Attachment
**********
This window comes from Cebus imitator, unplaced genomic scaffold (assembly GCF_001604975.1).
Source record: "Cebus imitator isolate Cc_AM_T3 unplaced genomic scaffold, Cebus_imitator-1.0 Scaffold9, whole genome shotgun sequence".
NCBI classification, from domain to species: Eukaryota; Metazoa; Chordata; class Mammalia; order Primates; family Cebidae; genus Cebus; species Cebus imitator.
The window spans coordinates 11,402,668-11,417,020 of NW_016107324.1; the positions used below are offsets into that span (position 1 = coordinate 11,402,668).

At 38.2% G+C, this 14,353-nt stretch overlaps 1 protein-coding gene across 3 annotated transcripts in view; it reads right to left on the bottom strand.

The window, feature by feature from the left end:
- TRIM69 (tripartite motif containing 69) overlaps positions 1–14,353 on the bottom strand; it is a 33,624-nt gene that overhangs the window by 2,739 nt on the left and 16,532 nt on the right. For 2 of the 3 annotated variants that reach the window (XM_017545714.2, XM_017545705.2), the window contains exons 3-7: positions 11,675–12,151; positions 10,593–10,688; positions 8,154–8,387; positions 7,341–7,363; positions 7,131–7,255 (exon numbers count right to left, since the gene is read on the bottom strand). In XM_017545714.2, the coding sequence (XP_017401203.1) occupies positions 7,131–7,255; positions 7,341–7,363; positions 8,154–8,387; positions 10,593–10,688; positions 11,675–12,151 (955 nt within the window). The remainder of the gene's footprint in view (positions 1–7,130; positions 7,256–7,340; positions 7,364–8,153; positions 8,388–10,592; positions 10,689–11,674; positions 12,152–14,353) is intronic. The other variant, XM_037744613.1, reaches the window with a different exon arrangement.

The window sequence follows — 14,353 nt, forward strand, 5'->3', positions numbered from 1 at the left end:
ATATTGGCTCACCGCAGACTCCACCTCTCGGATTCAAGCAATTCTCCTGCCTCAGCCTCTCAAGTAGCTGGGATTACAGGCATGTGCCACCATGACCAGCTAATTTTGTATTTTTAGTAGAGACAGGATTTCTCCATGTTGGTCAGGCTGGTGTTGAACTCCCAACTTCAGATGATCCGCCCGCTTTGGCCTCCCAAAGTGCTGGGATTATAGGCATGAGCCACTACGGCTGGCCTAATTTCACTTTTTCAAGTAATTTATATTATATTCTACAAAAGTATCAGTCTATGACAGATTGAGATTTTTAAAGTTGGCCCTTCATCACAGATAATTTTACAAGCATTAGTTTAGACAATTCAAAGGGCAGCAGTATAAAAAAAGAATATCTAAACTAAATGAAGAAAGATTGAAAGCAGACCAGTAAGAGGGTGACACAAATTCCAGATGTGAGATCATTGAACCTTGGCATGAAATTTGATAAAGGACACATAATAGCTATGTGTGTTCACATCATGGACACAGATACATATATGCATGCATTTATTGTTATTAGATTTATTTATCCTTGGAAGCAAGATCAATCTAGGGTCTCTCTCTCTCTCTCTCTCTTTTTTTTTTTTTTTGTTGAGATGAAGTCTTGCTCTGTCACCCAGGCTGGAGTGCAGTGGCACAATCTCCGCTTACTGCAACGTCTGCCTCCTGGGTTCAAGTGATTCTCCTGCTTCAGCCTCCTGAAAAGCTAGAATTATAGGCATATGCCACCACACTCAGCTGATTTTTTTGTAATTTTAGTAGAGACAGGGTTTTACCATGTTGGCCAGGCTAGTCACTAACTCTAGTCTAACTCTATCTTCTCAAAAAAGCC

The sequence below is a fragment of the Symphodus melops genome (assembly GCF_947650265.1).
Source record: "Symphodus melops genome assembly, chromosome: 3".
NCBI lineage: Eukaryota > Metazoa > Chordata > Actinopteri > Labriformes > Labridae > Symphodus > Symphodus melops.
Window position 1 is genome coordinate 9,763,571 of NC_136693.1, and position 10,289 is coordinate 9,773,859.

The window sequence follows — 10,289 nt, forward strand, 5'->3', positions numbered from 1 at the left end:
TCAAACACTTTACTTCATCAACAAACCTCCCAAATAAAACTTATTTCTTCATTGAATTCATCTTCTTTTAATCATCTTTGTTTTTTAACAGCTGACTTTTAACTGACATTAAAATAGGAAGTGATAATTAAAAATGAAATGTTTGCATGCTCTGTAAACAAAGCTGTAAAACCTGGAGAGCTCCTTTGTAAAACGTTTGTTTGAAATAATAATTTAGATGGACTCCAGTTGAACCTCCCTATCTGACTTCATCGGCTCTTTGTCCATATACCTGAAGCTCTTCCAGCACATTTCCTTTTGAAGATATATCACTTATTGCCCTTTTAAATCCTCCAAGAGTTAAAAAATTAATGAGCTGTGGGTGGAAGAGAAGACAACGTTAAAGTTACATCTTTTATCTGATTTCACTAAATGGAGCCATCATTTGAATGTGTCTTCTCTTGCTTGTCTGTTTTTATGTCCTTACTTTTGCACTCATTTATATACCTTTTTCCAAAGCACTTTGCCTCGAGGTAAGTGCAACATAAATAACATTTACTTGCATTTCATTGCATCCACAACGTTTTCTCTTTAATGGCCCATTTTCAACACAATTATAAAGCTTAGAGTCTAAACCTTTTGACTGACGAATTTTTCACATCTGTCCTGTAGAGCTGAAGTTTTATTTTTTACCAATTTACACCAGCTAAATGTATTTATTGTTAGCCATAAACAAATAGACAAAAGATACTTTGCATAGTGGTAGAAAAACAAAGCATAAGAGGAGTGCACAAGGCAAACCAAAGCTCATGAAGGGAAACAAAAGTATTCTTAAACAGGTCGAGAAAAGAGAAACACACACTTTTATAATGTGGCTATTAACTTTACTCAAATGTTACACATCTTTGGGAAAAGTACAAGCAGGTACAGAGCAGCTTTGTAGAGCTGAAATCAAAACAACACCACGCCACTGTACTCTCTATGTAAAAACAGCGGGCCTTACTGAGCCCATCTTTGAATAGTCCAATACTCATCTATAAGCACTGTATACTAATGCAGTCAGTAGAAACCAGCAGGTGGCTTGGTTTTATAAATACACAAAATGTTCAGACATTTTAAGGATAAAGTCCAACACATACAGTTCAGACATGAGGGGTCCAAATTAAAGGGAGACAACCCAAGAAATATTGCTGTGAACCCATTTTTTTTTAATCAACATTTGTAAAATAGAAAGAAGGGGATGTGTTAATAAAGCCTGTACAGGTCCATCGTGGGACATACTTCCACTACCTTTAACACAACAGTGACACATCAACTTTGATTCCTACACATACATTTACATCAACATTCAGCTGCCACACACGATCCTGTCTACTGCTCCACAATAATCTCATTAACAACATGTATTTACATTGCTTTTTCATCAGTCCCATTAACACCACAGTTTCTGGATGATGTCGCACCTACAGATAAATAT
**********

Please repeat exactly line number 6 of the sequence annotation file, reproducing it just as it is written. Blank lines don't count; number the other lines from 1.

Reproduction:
The window, feature by feature from the left end: